Tales: That’s a wonderful question because you are asking a Brazilian. For someone who grew up dealing with Brazilian bureaucracy. The Latvian bureaucracy is an absolute breeze. Even with the language barrier and challenges, sometimes you need help, but Brazilian bureaucracy, I know that it has improved in the past few years. If you consider that I dealt with Brazilian bureaucracy in the late 90s and early 2000s, It's absolutely Kafkian. It is built to drive you insane you go to the notary for one stamp and back to whatever organisation. They'll tell you you need stamp ‘a’, but you got stamp ‘b’, and you go back to the notary. We cannot give you stamp ‘b’; you must get stamp ‘c’.  It just drives you completely nuts! What I like about Latvia is that if they give you a list of documents, usually that's what you need. What is challenging, it’s more of a cultural element, especially in government institutions. The person with whom you are dealing on the other side is often quite maybe cold. Sometimes a bit rude, or you perceive them as rude and you perceive them as unhelpful. So, even if sometimes you ask questions, you get this feeling that you are the one who is stupid for not knowing. I find this to be a cultural element, but not something you need to be prepared for; if you're not, you'll probably not be received with warmth and smiles. Sometimes you are, but then you're a little bit lucky that day. Most of the time, you get quite a straight face, very business-like, which as a foreigner, and I think especially in the early years when you are here in Latvia, it's a bit scary. It's something that you really kind of you think to yourself, wow, couldn't that person be a little bit more helpful? Can't they understand that I don't know the language, things like that? But with time, you get used to that. It's just actually a style of communicating. Most people, most government workers, for example, are very helpful. It's just that they will do it with no smiles at all, but they will help you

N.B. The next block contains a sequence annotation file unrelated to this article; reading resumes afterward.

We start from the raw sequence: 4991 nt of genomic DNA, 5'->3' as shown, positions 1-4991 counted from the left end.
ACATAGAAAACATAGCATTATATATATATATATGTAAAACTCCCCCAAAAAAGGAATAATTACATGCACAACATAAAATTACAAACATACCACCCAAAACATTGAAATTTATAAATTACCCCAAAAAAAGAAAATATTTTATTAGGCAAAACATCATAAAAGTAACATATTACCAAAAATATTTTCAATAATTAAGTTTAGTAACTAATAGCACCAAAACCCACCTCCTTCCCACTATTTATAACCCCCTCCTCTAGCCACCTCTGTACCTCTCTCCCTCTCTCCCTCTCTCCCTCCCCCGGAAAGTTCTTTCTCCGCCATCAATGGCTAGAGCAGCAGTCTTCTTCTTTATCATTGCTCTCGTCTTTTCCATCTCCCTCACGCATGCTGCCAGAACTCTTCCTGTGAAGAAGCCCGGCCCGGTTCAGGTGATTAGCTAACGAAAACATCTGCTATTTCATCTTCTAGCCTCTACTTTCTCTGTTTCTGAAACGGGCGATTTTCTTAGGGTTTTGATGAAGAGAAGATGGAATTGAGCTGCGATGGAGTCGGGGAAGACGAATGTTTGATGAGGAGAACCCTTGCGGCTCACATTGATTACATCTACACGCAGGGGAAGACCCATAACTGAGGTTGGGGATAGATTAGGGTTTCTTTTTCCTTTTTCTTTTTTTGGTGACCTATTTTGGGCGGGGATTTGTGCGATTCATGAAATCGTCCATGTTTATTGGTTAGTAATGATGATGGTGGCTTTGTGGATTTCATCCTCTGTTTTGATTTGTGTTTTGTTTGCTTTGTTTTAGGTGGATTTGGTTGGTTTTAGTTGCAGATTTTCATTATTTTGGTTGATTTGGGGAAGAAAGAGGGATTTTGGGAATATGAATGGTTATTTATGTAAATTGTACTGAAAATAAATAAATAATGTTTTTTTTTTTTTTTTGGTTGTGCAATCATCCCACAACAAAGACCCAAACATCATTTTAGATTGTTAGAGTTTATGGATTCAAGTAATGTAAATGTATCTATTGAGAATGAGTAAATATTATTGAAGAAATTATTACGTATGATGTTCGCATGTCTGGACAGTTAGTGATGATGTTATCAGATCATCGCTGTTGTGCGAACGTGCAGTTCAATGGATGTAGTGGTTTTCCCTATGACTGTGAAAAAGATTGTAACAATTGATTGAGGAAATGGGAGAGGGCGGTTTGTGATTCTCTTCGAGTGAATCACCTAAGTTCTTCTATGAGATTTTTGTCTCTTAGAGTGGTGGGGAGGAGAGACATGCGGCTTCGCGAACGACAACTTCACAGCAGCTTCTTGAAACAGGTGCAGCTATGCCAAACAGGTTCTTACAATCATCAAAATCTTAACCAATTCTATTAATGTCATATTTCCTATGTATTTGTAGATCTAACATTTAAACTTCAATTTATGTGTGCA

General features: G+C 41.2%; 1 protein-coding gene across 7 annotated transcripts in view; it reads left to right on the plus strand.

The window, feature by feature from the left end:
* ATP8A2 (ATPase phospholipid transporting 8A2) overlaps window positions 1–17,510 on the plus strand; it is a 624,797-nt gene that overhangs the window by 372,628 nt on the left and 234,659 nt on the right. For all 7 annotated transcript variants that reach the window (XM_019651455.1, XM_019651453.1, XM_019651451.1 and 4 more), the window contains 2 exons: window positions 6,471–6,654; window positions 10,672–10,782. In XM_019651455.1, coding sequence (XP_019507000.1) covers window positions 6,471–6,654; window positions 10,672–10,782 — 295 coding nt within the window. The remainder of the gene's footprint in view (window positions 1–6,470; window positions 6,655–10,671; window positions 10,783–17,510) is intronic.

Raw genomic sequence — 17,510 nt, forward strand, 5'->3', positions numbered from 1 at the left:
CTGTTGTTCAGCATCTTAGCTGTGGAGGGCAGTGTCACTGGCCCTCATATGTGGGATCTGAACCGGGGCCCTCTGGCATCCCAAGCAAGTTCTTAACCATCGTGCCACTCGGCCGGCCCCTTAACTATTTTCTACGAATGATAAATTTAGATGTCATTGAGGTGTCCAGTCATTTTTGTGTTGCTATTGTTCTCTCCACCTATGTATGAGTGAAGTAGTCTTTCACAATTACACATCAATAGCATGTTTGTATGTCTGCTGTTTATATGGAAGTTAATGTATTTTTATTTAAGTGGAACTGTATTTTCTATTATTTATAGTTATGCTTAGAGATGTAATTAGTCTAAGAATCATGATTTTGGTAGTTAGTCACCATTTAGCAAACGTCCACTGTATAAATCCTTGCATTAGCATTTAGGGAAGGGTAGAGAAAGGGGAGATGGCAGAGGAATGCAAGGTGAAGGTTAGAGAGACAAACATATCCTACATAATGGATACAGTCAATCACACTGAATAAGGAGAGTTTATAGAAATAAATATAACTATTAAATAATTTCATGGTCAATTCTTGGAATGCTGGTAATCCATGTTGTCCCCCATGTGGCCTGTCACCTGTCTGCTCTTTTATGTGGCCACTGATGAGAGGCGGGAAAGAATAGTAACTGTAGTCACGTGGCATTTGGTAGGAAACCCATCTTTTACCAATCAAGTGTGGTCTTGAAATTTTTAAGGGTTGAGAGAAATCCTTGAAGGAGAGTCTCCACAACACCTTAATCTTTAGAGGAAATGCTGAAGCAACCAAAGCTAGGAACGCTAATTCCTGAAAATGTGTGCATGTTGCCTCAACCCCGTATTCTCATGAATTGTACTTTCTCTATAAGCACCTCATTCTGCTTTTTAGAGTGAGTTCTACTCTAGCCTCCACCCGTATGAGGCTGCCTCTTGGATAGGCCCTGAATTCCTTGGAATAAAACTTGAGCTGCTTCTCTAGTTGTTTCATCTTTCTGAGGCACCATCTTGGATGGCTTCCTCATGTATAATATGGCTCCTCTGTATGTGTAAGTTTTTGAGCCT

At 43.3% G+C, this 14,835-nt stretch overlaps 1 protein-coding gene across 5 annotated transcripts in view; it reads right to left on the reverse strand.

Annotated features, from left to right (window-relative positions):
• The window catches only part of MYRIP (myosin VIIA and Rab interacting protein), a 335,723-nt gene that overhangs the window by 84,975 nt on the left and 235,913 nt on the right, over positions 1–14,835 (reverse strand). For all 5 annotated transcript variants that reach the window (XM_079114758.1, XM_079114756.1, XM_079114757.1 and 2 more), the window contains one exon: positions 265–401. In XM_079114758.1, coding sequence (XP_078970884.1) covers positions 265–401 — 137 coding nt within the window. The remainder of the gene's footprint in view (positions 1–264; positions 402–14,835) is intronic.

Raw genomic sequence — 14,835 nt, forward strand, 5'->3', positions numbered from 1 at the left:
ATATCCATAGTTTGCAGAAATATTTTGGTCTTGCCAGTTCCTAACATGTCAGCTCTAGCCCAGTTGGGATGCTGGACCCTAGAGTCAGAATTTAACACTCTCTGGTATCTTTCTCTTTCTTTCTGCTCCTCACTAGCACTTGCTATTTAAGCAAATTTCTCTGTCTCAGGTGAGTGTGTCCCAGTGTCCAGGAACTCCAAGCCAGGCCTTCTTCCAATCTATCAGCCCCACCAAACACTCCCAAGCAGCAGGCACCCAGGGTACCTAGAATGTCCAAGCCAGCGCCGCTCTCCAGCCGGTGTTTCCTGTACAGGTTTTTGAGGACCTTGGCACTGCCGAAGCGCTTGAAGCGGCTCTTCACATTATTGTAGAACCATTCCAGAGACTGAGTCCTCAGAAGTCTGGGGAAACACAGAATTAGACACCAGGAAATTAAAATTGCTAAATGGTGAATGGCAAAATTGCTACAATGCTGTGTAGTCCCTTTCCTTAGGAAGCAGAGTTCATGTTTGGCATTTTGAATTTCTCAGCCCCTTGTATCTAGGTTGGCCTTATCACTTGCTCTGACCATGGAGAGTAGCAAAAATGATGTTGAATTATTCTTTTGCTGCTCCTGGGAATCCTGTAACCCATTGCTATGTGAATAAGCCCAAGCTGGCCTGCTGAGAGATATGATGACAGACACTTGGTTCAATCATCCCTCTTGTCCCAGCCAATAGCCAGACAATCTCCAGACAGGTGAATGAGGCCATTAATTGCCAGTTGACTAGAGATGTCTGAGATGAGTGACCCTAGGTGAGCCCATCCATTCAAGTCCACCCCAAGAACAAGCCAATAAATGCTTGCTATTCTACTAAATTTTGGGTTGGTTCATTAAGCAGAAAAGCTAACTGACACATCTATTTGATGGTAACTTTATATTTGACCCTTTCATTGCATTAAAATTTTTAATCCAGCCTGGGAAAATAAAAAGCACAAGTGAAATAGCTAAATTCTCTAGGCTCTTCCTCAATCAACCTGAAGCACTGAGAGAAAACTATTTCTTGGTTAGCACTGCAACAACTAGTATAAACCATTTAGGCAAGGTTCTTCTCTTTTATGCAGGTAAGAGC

Me: Everything’s relative, isn't it? Brazilian, Latvian, British, and I also go on about British bureaucracy. The last question. You said at the beginning of our chat about your love of Latvia. Have you thought about naturalisation in Latvia, of gaining Latvian citizenship?

Tales: Absolutely! This year is exactly the year when I can apply for citizenship. Luckily, as a Brazilian, Latvia - Brazil has an agreement, and I can request dual citizenship. So I don't have to give up my previous citizenship. There are only, I think, three countries with which Latvia has this agreement. I think it's the United States, Brazil, Australia, and maybe Canada. So I am lucky in that sense. I think, I said, I have felt like a local for many years. So the passport or the citizenship itself, for me, would be partly just a bureaucratic matter, but also a very important symbolic matter. For me, it is something that I have been waiting for. I am a grandson of Italians, so I could have gone to Italy and could have gotten a European passport if I had wanted just to have a European passport. But it would make no sense to have that, I don't have that strong bond with Italy, but I do have an extremely strong bond with Latvia.